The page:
I met our next contributor in seminary. If you don’t know Warwick personally, it’s hard to describe him. Just reading his work one could get the false impression that he is just mildly eccentric, even understated. Don’t be fooled.
Warwick leaks out and away from every typical category. First of all, Warwick takes great pleasure in being unusual. He’s involved and conscientious. He makes frenzied gestures when he’s excited, his laugh is thoroughly concussive, and he devours books at vertiginous speed. He’s intense, yet surprises you with his sensitivity. He’s intelligent, but that doesn’t ever seem to help him for long. He’s both a marvel and a conundrum. I like him and I’ve learned a lot from him. Probably when it was least expected, and often where blood, or tears, or sweat has something to do with it. I’ve appreciated Warwick in the same way I grew to like dark lager. (In this curious photo, an unseen doctor checks Warwick for a mutant sty that developed after reading too many spiderman comics. Or, I made that last part up.)
Smart Authors Balance Honesty and Transparency
-by Warwick Fuller
We’ve just moved for the 4th time in the past year. I just opened a box that was labeled desk stuff and found an old journal. How I approach my journal is different from my blog. My blog is mostly about my observations and the events going on in my life that are affecting me and the world around me. Because of my faith, these observations are thru a certain lens. I don’t think I’m bashful about that lens, but I am choosy about what I share in regards to that lens. I’m choosy about what I share about my family. I do know some of my readers. I don’t know all of them.
In blogging there are certain ideals, and those that post them well are the people that have a high traffic volume. Two of those ideals are honesty and transparency. In being honest, we can see the writer’s flaws, and the true humanity that is behind the words and stories. In being transparent, the writer becomes relatable. These are trust issues. A good author wants you to trust their work; wants you to understand and relate.
Being a smart author in such a personal medium is to know when to draw the line when it comes to transparency. For me there are a couple of rules that I have employed in my head to help.
- Never paint your spouse/child/significant other in such a shade that they are degraded in the eyes of others. I never want others to regret what I write about them, especially my immediate family. It’s unfair; they never get to defend themselves on my page. The stories I do share about them that I question I always run by my wife first. If she feels uncomfortable then its off the table.
- Never put your family in danger. Honestly, there are crazy people out there. My nana says more than there were when she was a kid. The post that draws the most attention to my blog is a picture of the Marvel Comic Family Tree (nerd alert), and I’m not sure who is being drawn in because of it. I am very careful in revealing certain details about where we are and what my kids are up to. I’m honest, just not naïve.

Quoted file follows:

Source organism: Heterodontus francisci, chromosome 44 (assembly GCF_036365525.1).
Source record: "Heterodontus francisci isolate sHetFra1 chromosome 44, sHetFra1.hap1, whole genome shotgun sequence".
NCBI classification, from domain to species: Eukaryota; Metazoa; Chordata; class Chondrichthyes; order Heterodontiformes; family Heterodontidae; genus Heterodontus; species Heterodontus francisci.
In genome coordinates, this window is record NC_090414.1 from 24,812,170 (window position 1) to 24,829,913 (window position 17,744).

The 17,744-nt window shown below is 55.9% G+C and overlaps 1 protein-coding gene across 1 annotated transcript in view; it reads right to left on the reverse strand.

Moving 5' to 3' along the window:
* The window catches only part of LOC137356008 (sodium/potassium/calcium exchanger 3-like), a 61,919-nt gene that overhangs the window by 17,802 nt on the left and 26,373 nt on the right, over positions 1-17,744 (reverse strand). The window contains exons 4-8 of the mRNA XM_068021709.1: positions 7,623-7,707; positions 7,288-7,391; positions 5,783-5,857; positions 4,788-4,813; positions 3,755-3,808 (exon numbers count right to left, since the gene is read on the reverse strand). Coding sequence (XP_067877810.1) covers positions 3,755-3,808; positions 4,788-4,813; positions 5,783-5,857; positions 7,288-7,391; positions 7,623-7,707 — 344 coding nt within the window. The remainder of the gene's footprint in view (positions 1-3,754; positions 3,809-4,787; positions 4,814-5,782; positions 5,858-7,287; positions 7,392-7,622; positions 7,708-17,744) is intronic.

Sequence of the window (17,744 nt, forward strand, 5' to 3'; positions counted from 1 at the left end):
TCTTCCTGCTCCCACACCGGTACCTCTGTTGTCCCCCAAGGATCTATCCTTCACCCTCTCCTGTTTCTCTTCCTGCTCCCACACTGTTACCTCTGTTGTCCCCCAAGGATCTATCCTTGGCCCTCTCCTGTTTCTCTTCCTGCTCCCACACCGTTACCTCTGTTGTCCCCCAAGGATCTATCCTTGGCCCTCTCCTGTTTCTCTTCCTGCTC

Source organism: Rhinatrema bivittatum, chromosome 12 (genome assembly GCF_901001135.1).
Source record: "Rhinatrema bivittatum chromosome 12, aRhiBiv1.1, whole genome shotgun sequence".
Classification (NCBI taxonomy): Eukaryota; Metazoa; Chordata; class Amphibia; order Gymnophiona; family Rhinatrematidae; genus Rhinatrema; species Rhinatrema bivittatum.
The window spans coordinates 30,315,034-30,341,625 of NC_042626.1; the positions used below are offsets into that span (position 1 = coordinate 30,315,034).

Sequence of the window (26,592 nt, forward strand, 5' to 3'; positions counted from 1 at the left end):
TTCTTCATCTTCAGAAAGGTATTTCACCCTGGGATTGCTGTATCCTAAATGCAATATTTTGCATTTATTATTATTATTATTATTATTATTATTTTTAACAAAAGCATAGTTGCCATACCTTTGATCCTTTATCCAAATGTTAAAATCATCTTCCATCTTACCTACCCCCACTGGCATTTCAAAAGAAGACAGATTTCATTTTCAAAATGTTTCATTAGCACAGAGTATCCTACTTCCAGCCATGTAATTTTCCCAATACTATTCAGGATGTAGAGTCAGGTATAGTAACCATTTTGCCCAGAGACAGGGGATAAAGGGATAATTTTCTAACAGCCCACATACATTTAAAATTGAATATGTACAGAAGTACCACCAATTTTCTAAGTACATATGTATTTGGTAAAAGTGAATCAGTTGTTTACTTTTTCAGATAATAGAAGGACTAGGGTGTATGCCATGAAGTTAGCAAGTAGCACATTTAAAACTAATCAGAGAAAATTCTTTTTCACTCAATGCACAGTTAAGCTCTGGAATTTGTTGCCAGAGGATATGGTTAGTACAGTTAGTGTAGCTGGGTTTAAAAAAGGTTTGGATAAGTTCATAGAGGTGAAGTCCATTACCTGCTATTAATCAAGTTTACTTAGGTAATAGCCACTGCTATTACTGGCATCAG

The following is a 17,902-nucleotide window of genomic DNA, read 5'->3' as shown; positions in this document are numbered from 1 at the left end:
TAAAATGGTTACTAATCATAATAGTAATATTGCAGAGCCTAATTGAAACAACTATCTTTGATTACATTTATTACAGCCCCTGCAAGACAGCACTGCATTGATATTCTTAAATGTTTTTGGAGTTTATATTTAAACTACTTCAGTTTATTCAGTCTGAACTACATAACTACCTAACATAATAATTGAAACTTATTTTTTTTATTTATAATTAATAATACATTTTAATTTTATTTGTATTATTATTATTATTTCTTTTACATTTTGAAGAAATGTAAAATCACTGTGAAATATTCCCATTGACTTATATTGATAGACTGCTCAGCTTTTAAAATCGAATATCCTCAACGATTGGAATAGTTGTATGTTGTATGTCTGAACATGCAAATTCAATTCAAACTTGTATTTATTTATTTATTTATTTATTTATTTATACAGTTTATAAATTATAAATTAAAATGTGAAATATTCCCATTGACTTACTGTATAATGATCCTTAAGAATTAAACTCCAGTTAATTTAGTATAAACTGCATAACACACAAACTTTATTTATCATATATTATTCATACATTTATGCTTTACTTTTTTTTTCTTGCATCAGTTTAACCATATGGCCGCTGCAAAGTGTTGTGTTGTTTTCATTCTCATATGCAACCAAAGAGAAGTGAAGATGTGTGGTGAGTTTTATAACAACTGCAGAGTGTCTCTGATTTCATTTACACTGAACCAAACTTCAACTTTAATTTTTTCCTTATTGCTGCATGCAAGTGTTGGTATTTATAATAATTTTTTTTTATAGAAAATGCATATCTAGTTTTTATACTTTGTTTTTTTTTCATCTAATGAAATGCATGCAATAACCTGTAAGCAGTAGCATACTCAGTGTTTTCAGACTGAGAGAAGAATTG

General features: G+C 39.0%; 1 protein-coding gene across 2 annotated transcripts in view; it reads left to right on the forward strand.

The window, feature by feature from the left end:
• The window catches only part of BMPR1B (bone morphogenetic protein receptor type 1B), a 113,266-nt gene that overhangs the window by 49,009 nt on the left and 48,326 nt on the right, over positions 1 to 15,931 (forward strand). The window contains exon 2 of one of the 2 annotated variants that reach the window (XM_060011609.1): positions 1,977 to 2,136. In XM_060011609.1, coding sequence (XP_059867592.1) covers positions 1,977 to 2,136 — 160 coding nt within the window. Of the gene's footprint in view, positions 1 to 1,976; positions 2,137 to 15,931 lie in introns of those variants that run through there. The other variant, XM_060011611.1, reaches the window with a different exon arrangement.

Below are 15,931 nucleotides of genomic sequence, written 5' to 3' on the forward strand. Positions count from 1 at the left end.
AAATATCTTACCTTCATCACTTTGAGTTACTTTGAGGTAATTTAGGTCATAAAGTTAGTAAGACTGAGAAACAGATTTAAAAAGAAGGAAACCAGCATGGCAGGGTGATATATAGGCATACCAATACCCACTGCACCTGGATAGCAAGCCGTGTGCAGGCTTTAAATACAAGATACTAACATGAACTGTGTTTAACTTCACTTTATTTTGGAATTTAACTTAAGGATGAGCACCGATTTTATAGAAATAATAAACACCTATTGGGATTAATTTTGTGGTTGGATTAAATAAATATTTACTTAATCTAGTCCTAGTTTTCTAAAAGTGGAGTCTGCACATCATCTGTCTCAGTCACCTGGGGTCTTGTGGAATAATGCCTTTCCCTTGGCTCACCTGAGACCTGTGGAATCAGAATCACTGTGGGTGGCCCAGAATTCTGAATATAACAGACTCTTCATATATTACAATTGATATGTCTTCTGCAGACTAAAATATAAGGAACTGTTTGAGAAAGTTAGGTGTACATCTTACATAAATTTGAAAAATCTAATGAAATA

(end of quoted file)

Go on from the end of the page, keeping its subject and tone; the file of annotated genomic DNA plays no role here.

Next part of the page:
- It’s ok to make yourself the butt of a joke, but be redeemable. Some reputations have been killed by what an author writes about himself on the interwebs. Some comedians make a life out of self-humiliation. I think that may be fine for others, but I want to be trusted by those who ask for my advice. Because of the line of work I am in, others count on my opinion and advice. I do not want that ruined by a misplaced, though true, story.
- When in doubt, find a community to run your idea by first. I have a wife who is understanding and is intelligent. She also likes me, which helps when I tell her I want to put something on my blog. She’s god at asking the right questions that help me not just know what to put up but how and why. If you do not have a soundboard, then find one. Or at least, write down your post and revisit a week later, before you post it. This is just a good habit, anyway.
- Be aware that the truth you find in your observations may not be what others saw. It’s the old joke about the blind men and the elephant. If you are writing about an event that took place, it’s not a bad idea to make sure you saw exactly what you saw. Ask others that were a part of it for their own observations. It makes a story round, and they can provide details you missed.
- Don’t make yourself un-hirable. I have no idea what the future holds for me and my family. I do not want anything I’ve put up on my blog to put in jeopardy whatever God is leading us to next. Neither should you. A good reputation, to be trusted, is a desirable goal. I’ve heard better than silver and gold. Weigh your words and see if what you read is how you want people to see you.
So, fellow bloggers, how close an eye are you keeping on your words? What safeguards do you employ? Can you ever be too honest and open?
Bio: Warwick Fuller is a blogger at www.warwickfuller.wordpress.com. He names his pets after Anglican literary figures and wears bow ties. He is lead on his church’s Wednesday night Family Ministry, and is a USAR Chaplain. He is married with three daughters and lives in Harrisburg, PA.